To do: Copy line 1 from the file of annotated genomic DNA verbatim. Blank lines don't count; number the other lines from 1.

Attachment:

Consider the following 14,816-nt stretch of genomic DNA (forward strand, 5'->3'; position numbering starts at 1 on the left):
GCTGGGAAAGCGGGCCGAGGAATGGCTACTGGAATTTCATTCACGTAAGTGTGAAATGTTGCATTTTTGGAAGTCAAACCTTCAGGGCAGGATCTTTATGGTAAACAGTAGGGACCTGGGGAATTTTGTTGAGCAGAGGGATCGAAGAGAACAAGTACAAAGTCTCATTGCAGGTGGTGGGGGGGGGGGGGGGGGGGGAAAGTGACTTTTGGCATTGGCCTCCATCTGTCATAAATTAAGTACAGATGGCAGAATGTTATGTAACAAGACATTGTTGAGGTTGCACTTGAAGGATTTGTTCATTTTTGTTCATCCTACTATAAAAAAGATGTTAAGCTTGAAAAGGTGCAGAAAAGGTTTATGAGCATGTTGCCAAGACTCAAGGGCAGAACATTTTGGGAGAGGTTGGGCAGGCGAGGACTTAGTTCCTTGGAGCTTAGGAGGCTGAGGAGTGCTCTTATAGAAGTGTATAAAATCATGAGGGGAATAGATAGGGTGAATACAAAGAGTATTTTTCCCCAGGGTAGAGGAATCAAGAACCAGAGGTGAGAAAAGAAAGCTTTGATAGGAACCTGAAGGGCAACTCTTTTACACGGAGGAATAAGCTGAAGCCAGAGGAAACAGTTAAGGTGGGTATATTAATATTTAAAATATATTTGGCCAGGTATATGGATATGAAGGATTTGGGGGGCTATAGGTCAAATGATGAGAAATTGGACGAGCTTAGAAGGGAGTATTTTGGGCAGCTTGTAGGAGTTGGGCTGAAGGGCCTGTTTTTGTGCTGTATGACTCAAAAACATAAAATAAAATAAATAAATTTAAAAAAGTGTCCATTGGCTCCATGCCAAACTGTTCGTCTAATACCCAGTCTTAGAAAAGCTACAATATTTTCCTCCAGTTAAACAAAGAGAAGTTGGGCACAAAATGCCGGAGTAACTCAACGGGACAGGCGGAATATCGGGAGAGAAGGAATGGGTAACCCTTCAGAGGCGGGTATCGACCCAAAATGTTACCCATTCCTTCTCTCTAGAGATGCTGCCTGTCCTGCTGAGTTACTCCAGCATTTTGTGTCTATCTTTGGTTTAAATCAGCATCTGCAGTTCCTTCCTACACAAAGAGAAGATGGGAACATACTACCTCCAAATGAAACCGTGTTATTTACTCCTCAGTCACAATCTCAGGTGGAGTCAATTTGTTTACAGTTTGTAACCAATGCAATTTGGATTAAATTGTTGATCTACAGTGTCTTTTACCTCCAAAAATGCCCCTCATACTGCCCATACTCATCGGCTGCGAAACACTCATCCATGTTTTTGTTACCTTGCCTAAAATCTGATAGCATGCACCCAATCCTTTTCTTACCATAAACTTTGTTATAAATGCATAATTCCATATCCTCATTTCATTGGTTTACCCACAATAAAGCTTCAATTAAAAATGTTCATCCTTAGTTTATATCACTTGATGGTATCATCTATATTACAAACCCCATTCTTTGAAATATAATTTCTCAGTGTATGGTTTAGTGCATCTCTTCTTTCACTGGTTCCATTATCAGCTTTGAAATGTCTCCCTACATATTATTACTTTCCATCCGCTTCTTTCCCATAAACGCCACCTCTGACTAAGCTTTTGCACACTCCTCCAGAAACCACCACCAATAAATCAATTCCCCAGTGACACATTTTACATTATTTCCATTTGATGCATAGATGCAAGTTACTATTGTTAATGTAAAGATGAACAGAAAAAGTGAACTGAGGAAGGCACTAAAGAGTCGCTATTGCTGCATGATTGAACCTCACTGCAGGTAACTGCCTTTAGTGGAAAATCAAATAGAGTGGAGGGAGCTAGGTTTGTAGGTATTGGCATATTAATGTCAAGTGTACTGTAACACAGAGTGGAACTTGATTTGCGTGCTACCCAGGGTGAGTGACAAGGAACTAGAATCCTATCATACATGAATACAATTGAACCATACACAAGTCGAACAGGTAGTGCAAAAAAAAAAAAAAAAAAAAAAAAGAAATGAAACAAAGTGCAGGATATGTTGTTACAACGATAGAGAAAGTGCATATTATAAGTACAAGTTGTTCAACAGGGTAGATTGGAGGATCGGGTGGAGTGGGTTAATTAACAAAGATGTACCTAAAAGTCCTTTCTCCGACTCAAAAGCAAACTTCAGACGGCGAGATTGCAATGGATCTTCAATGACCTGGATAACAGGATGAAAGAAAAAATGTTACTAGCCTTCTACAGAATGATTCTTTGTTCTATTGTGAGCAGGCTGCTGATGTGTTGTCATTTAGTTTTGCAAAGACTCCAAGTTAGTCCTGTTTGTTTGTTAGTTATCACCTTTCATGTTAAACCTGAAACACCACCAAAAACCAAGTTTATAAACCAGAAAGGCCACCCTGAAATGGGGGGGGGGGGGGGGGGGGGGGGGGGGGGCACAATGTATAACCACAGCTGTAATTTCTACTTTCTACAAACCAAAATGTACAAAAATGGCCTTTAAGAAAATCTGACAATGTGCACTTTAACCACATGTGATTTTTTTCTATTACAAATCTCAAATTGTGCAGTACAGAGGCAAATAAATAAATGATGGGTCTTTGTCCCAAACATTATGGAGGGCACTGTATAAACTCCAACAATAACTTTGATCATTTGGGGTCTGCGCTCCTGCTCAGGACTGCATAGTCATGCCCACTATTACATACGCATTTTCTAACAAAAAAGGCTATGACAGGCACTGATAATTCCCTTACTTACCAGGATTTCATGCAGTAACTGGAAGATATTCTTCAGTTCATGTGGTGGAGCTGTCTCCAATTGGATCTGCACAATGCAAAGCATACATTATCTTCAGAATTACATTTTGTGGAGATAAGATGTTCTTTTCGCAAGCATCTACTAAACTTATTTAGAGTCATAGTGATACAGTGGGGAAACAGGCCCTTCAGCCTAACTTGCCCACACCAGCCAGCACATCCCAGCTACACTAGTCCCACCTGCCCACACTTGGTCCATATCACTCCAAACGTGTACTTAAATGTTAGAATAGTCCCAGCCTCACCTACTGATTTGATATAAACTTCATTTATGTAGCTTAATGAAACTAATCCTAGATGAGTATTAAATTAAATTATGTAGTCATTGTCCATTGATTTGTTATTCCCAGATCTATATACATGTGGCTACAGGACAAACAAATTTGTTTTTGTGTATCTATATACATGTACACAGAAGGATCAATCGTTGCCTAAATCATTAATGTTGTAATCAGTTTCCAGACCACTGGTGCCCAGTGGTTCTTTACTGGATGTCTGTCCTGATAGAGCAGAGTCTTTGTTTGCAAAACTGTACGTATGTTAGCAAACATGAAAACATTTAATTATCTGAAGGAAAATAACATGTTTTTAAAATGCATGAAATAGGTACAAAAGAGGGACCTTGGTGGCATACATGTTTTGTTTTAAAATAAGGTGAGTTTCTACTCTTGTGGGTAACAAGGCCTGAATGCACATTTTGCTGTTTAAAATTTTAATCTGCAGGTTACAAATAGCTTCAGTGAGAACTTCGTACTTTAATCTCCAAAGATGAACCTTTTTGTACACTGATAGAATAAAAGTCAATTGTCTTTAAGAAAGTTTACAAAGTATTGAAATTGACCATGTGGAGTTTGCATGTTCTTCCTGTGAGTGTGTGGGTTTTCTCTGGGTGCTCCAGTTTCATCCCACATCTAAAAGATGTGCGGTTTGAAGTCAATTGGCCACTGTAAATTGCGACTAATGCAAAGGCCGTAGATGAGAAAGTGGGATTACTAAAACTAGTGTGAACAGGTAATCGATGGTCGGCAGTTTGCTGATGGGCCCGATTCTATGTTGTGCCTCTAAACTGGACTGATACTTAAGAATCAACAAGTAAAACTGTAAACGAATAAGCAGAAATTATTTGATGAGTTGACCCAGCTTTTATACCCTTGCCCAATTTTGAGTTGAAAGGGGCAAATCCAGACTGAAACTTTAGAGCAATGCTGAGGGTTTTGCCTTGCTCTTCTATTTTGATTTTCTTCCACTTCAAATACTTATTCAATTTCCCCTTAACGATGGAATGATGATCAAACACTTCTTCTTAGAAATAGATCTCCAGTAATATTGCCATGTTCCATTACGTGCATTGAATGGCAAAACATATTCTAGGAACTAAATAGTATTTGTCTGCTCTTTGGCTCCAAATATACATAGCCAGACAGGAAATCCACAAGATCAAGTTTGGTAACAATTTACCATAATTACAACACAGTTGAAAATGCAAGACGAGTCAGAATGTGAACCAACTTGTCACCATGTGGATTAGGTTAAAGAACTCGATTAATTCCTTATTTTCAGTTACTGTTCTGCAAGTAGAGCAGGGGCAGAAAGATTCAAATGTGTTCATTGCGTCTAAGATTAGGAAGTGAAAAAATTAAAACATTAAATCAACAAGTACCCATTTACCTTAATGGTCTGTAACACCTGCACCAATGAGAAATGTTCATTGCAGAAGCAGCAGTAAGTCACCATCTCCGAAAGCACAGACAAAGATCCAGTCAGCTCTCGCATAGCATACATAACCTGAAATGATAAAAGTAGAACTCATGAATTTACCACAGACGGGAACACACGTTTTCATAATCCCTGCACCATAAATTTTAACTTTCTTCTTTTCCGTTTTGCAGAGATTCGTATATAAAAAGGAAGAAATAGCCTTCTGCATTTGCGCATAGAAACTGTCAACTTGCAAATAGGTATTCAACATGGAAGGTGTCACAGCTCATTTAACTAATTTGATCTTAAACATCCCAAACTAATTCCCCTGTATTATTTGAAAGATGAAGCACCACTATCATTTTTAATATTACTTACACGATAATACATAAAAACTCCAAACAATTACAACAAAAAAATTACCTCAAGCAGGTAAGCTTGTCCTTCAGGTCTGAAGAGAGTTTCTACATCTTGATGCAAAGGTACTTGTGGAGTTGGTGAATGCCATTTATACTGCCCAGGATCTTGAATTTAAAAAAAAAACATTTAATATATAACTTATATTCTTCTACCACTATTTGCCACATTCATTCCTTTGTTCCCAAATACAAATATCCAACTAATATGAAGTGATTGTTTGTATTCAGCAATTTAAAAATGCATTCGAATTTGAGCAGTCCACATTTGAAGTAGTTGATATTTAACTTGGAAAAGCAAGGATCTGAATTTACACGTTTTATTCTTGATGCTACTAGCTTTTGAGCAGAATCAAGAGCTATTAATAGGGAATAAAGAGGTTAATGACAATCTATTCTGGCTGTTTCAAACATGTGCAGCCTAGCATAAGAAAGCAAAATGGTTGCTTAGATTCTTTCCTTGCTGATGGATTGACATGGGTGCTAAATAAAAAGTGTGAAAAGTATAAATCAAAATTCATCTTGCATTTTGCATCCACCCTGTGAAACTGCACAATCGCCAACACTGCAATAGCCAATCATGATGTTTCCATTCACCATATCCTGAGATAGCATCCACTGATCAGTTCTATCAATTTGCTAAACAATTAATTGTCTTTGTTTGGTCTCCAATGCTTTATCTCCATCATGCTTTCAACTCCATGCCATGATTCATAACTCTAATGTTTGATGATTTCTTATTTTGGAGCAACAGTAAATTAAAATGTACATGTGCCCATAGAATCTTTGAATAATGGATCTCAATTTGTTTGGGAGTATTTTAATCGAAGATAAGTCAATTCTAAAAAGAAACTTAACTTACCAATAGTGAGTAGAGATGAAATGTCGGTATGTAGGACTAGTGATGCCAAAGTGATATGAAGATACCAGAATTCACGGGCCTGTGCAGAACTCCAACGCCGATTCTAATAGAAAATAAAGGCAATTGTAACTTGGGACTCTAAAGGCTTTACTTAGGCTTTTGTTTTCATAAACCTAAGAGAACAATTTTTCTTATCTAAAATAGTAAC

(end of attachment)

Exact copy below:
Consider the following 14,816-nt stretch of genomic DNA (forward strand, 5'->3'; position numbering starts at 1 on the left):